The Lama Temple in Beijing, is a temple and monastery of Tibetan Buddhism in Beijing. It is the largest Tibetan temple in the city. It is also the former palace of Emperor Yongzheng, offered to Tibetan monks.It has a beautiful architecture and houses Buddha statues. Covering an area of 66,000 square meters, it is structured around three main areas: Baofang courtyard, garden and buildings. The visit of the temple ends with a small museum where are exposed many objects symbolizing Chinese power and Tibetan Buddhism.
The construction of the temple started under the aegis of the Qing Dynasty in 1694 and was originally a residence for the eunuchs of the royal court and later became the residence of the future Emperor Yongzheng. In 1722, after the latter had finally reached the throne, half of the temple was transformed into what is called a lamasery ( a Tibetan Buddhist monastery ) for the monks and the other part remains an imperial residence. After his death his coffin was placed in the temple and monks from Mongolia and Tibet settled there in large numbers. The temple survived the Cultural Revolution thanks to the protection of Prime Minister Zhou Enlai. Renovation work is done and it was opened again in 1981.
Inside the residence there are several pavilions, a Drum Tower, bell tower containing steles, paintings, period objects and statues, including one of Maitreya’s no less 26 meters!
It is possible to buy souvenirs thanks to the various small shops as well as incense to burn directly on the spot. Visitors call this place calm, relaxing, out of time and out of town, all in all a very enjoyable place to visit and learn about Buddhism in China at an authentic temple while watching the Chinese perform prayers and rituals.
A must visit in your Beijing tour
The Lamas Temple was the birthplace of Emperor Qianlong and kept the coffin of Emperor Yongzheng some time after his death. At once a sacred place and an imperial site, the Yonghe temple presents a unique architecture. An imperial touch is added to the traditional style with the varnished tile that was changed to yellow (color of the emperors). But its relation with the middle empire is not the reason why it is absolutely necessary to visit this temple. There are few Tibetan temples outside the region itself, and the Peking Lamas Temple is the most beautiful of them as well as one of the best preserved and one of the largest.In addition, this palace of eternal harmony (yonghegong), is the most spectacular temple of Beijing. It is therefore a site not to be missed during a trip to the capital. It is also better to go there at the beginning of your stay, before having visited so many temples that everything mixes in your head.To get there in your Beijing travel just take the subway line number 2 or 5 and stop at the station that bears his name “Yonghegong Lama Temple”. The entrance is 25 yuan and the visit time is about an hour and a half.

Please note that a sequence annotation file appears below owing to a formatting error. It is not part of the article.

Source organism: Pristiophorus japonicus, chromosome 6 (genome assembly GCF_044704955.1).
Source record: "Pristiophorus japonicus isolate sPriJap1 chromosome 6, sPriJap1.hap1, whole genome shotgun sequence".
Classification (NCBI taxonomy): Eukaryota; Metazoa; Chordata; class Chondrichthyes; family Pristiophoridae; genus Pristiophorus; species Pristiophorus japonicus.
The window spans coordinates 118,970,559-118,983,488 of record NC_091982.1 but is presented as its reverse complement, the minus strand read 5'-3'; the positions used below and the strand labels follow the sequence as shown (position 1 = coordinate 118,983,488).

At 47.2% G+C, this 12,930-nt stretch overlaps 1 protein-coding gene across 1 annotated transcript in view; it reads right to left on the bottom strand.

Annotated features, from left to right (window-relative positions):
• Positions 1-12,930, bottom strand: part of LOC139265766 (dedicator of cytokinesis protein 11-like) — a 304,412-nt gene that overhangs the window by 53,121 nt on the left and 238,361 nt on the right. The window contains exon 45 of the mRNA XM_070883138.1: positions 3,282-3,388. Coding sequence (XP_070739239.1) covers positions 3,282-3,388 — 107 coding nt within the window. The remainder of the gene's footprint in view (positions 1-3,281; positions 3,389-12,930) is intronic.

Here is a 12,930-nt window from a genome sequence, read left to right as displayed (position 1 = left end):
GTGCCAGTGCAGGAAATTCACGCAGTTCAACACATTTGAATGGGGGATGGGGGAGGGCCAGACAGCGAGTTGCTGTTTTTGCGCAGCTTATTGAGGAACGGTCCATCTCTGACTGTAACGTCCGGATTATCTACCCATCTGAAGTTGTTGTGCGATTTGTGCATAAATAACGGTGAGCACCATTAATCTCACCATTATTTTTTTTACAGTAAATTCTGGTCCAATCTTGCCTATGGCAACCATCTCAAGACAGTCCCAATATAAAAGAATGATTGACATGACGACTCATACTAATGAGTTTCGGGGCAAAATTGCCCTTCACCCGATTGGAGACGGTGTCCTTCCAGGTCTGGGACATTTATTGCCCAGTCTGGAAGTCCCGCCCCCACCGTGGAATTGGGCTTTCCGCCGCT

Beijing things to do
The Peking Lama Temple consists of five courtyards, each with different character. You enter the Gate of Harmony to admire the Buddha of the future and the guardians of the worlds. Then go through the rooms dedicated to the study of various sciences to arrive at the Hall of Eternal Harmony presenting the Buddhas of the present, past and future. The Hall of Everlasting Protection, where Prince Yongzheng lived before becoming emperor, is at the bottom of the 3 rd courtyard.Then, the Law Wheel Room is the place where religious services are held. Finally, enter the last courtyard of the Temple. The Ten Thousand Happiness Pavilion, or Big Buddha’s Tower, the giant statue of Buddha Maitreya. The seventh Dalai Lama offered this 26 meter tall statue to Emperor Qianlong. This magnificent gift was carved in a single trunk of Tibetan sandalwood to then cross the country and be exposed before your eyes today.Former palace of Yin Zhen, Yonghe Temple of Peking took its current name in 1744, when it was transformed into lamasery. This Buddhist temple is still active today, so you can meet many monks there. Unfortunately, it also means that it is forbidden to take pictures, even for the statue of the Great Buddha Maitreya. But even to keep the memory in his mind, the visit is worth the detour.